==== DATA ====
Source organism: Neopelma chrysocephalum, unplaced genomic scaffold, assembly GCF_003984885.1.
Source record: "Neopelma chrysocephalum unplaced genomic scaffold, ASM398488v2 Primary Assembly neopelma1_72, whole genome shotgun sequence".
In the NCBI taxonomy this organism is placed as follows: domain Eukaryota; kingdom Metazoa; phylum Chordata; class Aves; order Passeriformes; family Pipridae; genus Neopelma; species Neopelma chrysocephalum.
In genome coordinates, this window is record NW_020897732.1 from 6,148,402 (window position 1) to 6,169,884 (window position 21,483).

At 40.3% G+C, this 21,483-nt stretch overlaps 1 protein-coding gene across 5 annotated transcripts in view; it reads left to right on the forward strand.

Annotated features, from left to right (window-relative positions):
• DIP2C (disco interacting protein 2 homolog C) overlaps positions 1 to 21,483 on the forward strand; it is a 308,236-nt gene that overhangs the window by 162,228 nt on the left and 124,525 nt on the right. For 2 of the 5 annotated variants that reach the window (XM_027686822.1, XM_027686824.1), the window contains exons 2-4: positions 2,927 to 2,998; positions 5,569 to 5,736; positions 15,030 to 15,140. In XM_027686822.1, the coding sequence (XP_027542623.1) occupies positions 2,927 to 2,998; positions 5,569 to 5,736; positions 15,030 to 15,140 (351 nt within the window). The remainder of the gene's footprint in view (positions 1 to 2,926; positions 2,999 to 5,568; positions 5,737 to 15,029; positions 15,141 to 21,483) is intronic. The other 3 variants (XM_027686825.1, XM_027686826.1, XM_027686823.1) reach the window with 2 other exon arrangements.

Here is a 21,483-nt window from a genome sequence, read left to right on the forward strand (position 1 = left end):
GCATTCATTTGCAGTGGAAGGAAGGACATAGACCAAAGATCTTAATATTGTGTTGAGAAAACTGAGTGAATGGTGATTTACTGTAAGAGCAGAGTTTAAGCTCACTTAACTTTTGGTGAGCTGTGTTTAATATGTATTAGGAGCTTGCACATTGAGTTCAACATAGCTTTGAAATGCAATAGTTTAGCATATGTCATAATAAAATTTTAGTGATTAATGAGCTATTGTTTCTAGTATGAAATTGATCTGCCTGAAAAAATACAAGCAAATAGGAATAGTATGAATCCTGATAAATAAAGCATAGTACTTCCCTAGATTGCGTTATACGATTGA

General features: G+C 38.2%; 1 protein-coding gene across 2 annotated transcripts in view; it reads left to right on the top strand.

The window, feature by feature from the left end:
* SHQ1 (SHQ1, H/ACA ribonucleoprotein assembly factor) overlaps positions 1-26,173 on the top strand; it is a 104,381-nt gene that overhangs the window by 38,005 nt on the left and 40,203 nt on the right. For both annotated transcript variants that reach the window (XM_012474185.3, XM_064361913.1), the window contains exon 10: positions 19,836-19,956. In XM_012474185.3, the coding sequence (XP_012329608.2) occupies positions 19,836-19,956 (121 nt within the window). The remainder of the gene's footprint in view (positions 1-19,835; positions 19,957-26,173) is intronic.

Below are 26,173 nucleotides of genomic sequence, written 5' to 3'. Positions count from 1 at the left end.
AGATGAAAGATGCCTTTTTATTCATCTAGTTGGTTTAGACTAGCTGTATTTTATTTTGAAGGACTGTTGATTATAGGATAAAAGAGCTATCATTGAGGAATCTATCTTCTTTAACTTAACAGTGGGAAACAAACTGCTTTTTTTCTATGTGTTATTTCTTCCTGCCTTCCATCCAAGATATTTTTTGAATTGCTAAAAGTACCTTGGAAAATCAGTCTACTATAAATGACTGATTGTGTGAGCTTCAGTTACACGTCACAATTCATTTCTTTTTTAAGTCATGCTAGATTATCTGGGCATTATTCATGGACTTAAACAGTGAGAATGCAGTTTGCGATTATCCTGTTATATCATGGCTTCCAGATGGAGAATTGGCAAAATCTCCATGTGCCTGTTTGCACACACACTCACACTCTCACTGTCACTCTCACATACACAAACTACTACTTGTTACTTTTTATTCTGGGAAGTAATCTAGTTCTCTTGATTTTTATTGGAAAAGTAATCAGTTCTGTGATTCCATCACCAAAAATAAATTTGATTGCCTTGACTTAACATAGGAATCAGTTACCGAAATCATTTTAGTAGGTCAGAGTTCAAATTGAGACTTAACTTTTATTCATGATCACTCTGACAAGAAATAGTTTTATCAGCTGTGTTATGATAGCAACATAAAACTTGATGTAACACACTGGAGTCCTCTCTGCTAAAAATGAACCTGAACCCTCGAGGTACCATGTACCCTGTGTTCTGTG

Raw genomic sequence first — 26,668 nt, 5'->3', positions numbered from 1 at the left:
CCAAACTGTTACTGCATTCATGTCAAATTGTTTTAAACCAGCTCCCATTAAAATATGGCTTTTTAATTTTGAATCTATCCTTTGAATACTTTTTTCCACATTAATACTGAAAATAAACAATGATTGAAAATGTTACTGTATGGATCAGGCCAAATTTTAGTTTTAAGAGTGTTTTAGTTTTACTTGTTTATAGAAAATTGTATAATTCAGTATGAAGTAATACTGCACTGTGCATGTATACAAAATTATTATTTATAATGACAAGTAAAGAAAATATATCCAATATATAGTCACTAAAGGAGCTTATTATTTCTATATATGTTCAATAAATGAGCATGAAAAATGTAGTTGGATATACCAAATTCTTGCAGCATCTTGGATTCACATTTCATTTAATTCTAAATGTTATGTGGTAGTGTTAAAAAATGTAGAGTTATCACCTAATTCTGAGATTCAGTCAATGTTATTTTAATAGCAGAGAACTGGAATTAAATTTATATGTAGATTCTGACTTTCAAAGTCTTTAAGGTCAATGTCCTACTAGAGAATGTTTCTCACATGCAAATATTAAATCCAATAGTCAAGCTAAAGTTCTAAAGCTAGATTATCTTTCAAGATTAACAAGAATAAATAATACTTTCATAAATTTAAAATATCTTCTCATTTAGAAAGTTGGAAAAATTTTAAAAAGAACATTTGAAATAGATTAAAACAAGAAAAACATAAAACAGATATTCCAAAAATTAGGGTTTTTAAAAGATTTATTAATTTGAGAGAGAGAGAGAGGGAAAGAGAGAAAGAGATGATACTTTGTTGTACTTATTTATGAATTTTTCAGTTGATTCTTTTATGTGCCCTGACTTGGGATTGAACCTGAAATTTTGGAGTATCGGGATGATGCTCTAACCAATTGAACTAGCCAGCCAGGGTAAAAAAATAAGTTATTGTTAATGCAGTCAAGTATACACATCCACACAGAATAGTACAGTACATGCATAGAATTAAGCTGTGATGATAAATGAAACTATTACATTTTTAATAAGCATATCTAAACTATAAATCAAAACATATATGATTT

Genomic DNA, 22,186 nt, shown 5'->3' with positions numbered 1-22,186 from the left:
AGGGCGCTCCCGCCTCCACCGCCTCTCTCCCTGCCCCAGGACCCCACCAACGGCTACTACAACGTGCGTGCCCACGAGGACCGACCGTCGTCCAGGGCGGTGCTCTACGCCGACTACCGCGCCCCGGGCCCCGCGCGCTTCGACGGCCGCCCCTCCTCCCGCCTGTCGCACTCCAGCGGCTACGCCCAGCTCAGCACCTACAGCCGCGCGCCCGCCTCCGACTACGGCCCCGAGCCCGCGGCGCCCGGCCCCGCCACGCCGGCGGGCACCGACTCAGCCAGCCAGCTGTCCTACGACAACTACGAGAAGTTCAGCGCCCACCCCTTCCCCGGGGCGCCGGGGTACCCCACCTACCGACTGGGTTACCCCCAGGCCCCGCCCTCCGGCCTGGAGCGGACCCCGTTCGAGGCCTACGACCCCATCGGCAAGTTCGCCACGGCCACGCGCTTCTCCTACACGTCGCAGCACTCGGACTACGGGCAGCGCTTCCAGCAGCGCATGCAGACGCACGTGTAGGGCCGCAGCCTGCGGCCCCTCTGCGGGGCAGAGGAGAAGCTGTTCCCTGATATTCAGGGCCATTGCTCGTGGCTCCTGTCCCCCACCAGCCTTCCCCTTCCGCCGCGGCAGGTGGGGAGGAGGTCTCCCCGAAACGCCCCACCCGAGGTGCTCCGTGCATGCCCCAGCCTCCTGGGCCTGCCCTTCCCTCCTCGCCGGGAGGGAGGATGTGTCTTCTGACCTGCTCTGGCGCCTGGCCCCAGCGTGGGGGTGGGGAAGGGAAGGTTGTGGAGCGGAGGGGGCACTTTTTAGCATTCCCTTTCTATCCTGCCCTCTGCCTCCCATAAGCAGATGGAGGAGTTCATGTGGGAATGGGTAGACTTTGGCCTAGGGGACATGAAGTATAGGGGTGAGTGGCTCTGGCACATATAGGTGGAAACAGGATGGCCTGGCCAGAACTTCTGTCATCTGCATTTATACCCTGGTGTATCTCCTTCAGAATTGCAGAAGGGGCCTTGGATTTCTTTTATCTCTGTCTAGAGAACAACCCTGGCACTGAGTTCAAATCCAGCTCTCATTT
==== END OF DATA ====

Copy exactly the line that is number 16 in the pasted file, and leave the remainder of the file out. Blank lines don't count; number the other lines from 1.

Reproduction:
CCAAACTGTTACTGCATTCATGTCAAATTGTTTTAAACCAGCTCCCATTAAAATATGGCTTTTTAATTTTGAATCTATCCTTTGAATACTTTTTTCCACATTAATACTGAAAATAAACAATGATTGAAAATGTTACTGTATGGATCAGGCCAAATTTTAGTTTTAAGAGTGTTTTAGTTTTACTTGTTTATAGAAAATTGTATAATTCAGTATGAAGTAATACTGCACTGTGCATGTATACAAAATTATTATTTATAATGACAAGTAAAGAAAATATATCCAATATATAGTCACTAAAGGAGCTTATTATTTCTATATATGTTCAATAAATGAGCATGAAAAATGTAGTTGGATATACCAAATTCTTGCAGCATCTTGGATTCACATTTCATTTAATTCTAAATGTTATGTGGTAGTGTTAAAAAATGTAGAGTTATCACCTAATTCTGAGATTCAGTCAATGTTATTTTAATAGCAGAGAACTGGAATTAAATTTATATGTAGATTCTGACTTTCAAAGTCTTTAAGGTCAATGTCCTACTAGAGAATGTTTCTCACATGCAAATATTAAATCCAATAGTCAAGCTAAAGTTCTAAAGCTAGATTATCTTTCAAGATTAACAAGAATAAATAATACTTTCATAAATTTAAAATATCTTCTCATTTAGAAAGTTGGAAAAATTTTAAAAAGAACATTTGAAATAGATTAAAACAAGAAAAACATAAAACAGATATTCCAAAAATTAGGGTTTTTAAAAGATTTATTAATTTGAGAGAGAGAGAGAGGGAAAGAGAGAAAGAGATGATACTTTGTTGTACTTATTTATGAATTTTTCAGTTGATTCTTTTATGTGCCCTGACTTGGGATTGAACCTGAAATTTTGGAGTATCGGGATGATGCTCTAACCAATTGAACTAGCCAGCCAGGGTAAAAAAATAAGTTATTGTTAATGCAGTCAAGTATACACATCCACACAGAATAGTACAGTACATGCATAGAATTAAGCTGTGATGATAAATGAAACTATTACATTTTTAATAAGCATATCTAAACTATAAATCAAAACATATATGATTT